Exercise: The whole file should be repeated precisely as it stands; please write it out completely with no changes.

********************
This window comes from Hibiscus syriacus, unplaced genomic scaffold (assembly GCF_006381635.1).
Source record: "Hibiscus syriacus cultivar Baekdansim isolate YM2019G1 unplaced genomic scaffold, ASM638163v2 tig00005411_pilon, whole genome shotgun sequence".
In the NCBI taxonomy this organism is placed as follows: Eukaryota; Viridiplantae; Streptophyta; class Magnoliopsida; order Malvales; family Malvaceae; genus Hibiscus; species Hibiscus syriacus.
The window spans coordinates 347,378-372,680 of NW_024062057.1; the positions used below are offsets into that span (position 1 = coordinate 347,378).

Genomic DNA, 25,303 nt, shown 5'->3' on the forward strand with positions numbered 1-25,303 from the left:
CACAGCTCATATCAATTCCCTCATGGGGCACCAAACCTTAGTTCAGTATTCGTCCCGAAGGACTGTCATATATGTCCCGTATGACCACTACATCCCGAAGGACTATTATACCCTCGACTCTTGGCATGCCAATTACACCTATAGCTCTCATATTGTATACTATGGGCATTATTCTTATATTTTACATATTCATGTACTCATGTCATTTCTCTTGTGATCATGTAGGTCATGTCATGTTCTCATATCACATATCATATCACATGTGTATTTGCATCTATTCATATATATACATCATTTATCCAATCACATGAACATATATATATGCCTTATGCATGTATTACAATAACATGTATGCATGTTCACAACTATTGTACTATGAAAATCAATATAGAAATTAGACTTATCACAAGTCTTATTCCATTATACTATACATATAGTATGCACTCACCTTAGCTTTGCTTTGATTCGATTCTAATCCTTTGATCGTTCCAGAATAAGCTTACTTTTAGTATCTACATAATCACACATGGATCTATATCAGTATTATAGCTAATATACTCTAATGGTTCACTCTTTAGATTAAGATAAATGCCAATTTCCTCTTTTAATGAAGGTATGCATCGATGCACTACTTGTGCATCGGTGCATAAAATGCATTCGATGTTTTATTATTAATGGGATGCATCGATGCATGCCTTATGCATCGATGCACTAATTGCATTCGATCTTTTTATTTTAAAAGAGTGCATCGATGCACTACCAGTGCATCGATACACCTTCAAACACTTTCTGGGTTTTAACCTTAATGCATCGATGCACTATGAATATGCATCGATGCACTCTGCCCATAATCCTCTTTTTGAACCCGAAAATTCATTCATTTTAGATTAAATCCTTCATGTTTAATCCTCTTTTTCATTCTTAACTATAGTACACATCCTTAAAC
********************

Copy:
This window comes from Hibiscus syriacus, unplaced genomic scaffold (assembly GCF_006381635.1).
Source record: "Hibiscus syriacus cultivar Baekdansim isolate YM2019G1 unplaced genomic scaffold, ASM638163v2 tig00005411_pilon, whole genome shotgun sequence".
In the NCBI taxonomy this organism is placed as follows: Eukaryota; Viridiplantae; Streptophyta; class Magnoliopsida; order Malvales; family Malvaceae; genus Hibiscus; species Hibiscus syriacus.
The window spans coordinates 347,378-372,680 of NW_024062057.1; the positions used below are offsets into that span (position 1 = coordinate 347,378).

Genomic DNA, 25,303 nt, shown 5'->3' on the forward strand with positions numbered 1-25,303 from the left:
CACAGCTCATATCAATTCCCTCATGGGGCACCAAACCTTAGTTCAGTATTCGTCCCGAAGGACTGTCATATATGTCCCGTATGACCACTACATCCCGAAGGACTATTATACCCTCGACTCTTGGCATGCCAATTACACCTATAGCTCTCATATTGTATACTATGGGCATTATTCTTATATTTTACATATTCATGTACTCATGTCATTTCTCTTGTGATCATGTAGGTCATGTCATGTTCTCATATCACATATCATATCACATGTGTATTTGCATCTATTCATATATATACATCATTTATCCAATCACATGAACATATATATATGCCTTATGCATGTATTACAATAACATGTATGCATGTTCACAACTATTGTACTATGAAAATCAATATAGAAATTAGACTTATCACAAGTCTTATTCCATTATACTATACATATAGTATGCACTCACCTTAGCTTTGCTTTGATTCGATTCTAATCCTTTGATCGTTCCAGAATAAGCTTACTTTTAGTATCTACATAATCACACATGGATCTATATCAGTATTATAGCTAATATACTCTAATGGTTCACTCTTTAGATTAAGATAAATGCCAATTTCCTCTTTTAATGAAGGTATGCATCGATGCACTACTTGTGCATCGGTGCATAAAATGCATTCGATGTTTTATTATTAATGGGATGCATCGATGCATGCCTTATGCATCGATGCACTAATTGCATTCGATCTTTTTATTTTAAAAGAGTGCATCGATGCACTACCAGTGCATCGATACACCTTCAAACACTTTCTGGGTTTTAACCTTAATGCATCGATGCACTATGAATATGCATCGATGCACTCTGCCCATAATCCTCTTTTTGAACCCGAAAATTCATTCATTTTAGATTAAATCCTTCATGTTTAATCCTCTTTTTCATTCTTAACTATAGTACACATCCTTAAAC